GLOBAL MARKETS-Brent jumps on Libya output; stocks and bonds drift

Mon Oct 28, 2013 12:43pm EDT

* U.S. pending home sales slump in September

* Fed meeting could fuel more dollar selling

* S&P 500 ticks up to new record

By Rodrigo Campos

NEW YORK, Oct 28 (Reuters) - Brent crude rose nearly 2 percent on Monday after Libya's oil exports dropped, while stocks were little changed at record highs on expectations that the Federal Reserve will keep its loose monetary policy in place this week.

The U.S. dollar edged up but held close to a nine-month low against a basket of currencies as Fed policy continued to determine the overall trend.

The Federal Open Market Committee, the Fed's policy-setting arm, is unlikely to make any shift in policy at its two-day meeting that ends Wednesday as it awaits more evidence of how badly Washington's recent budget battle hurt the U.S. economy.

Most risk assets rose last week as the uncertainty caused by the U.S. government shutdown and a mixed batch of economic data convinced many that the Fed would delay any move to begin trimming its stimulus into next year.

With the dollar trading near its lowest levels of the year against most major currencies, however, and the euro near a two-year high and many major global share indexes near record highs, investors were wary of pushing prices higher.

"It may turn out that a neutral FOMC is a green light to keep selling the dollar until November headline data begin appearing in early December, but there is already a lot of dovishness priced in," said Steven Englander, global head of foreign exchange strategy at CitiFX, a division of Citigroup in New York.

The dollar index was up 0.2 percent at 79.337, not far from a near nine-month low of 78.998 touched on Friday. The euro dipped to $1.3782, having touched a high of $1.3833 late last week.

The longer the Fed keeps its policy loose, the longer U.S. yields will stay low, making the dollar less attractive.

U.S. stocks were little changed, with the S&P 500 near the record set on Friday as traders awaited earnings from Apple due after the closing bell.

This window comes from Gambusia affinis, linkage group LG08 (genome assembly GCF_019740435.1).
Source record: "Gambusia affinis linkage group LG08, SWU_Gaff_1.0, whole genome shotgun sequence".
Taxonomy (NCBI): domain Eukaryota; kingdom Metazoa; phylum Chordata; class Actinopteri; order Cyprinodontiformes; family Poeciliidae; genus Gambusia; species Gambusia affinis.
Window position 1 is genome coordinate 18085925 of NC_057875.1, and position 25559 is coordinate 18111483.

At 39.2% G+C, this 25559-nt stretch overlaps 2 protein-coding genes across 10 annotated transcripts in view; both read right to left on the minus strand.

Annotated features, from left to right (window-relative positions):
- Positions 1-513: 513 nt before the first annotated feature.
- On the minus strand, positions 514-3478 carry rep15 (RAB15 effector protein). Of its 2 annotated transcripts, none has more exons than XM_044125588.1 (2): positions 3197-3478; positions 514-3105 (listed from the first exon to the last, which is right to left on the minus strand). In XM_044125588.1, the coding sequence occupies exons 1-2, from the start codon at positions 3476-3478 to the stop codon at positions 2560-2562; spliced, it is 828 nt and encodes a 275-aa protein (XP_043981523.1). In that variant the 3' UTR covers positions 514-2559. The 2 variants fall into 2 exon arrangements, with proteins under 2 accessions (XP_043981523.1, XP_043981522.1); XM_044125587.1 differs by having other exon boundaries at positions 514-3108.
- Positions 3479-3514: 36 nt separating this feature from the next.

"The Fed is not going anywhere, which is what caused the rally for the last week-and-a-half, but now the market does feel a little bit tired, it certainly feels like the market is ahead of where the fundamentals say," said Ken Polcari, director of the NYSE floor division at O'Neil Securities in New York.

The Dow Jones industrial average edged up 2.84 points, or 0.02 percent, at 15,573.12. The Standard & Poor's 500 Index was up 2.32 points, or 0.13 percent, at 1,762.09. The Nasdaq Composite Index was down 1.99 points, or 0.05 percent, at 3,941.37.

The S&P 500 closed at a record on Friday. The benchmark was stuck in a 5.1 point range on Monday, which could be its tightest for any day in almost eight months.

MSCI's world equity index, which tracks share moves in 45 countries, was up 0.2 percent, marking a fourth day of gains as it climbed back toward last week's peak, last seen in January 2008.

After opening in line with Asian markets' gains, Europe's main indexes turned lower to reflect a more mixed set of corporate earnings and caution over the recent run up.

The broad FTSEurofirst 300 index was down 0.1 percent as it shed some of last week's 0.6 percent gain, which had taken the index to a five-year high.

OIL RISES ON LIBYA, OTHER MARKETS ON FED WATCH

In the oil market, Brent crude briefly hit more than $109 a barrel after a new drop in Libya's oil exports revived supply concerns, while strong gains in U.S. industrial output boosted demand hopes.

Brent rose 1.6 percent to $108.59 a barrel and U.S. crude added 0.4 percent to $98.21 a barrel.

The likelihood that Fed cash will keep flowing into the financial system for longer than many had anticipated supported gold and other metal markets. But after strong gains last week, these markets were also wary of pushing much higher.

Spot gold was up 0.1 percent at $1,353.20 an ounce, after hitting a five-week high of $1,356.50. Copper was also up 0.1 percent at $7,191.50 a ton.

U.S. Treasuries prices were unchanged as investors prepared to make room for this week's $96 billion in longer-dated government debt supply, with yields hovering near three-month lows.

Bond prices pared an initial decline after a surprisingly weak reading on U.S. pending home sales revived some safe-haven bids. Analysts, however, downplayed the market's reception to the disappointing data.

"It's hard to read into the data in the next month or two. They're so skewed," said Justin Lederer, Treasury strategist with Cantor Fitzgerald in New York.

Data is being taken with a grain of salt as a partial federal government shutdown in the first half of October is expected to affect readings.

Benchmark 10-year Treasury notes traded down 3/32 in price to yield 2.5143 percent. The 10-year yield touched a three-month low of 2.471 percent last week in the wake of weak September jobs figures.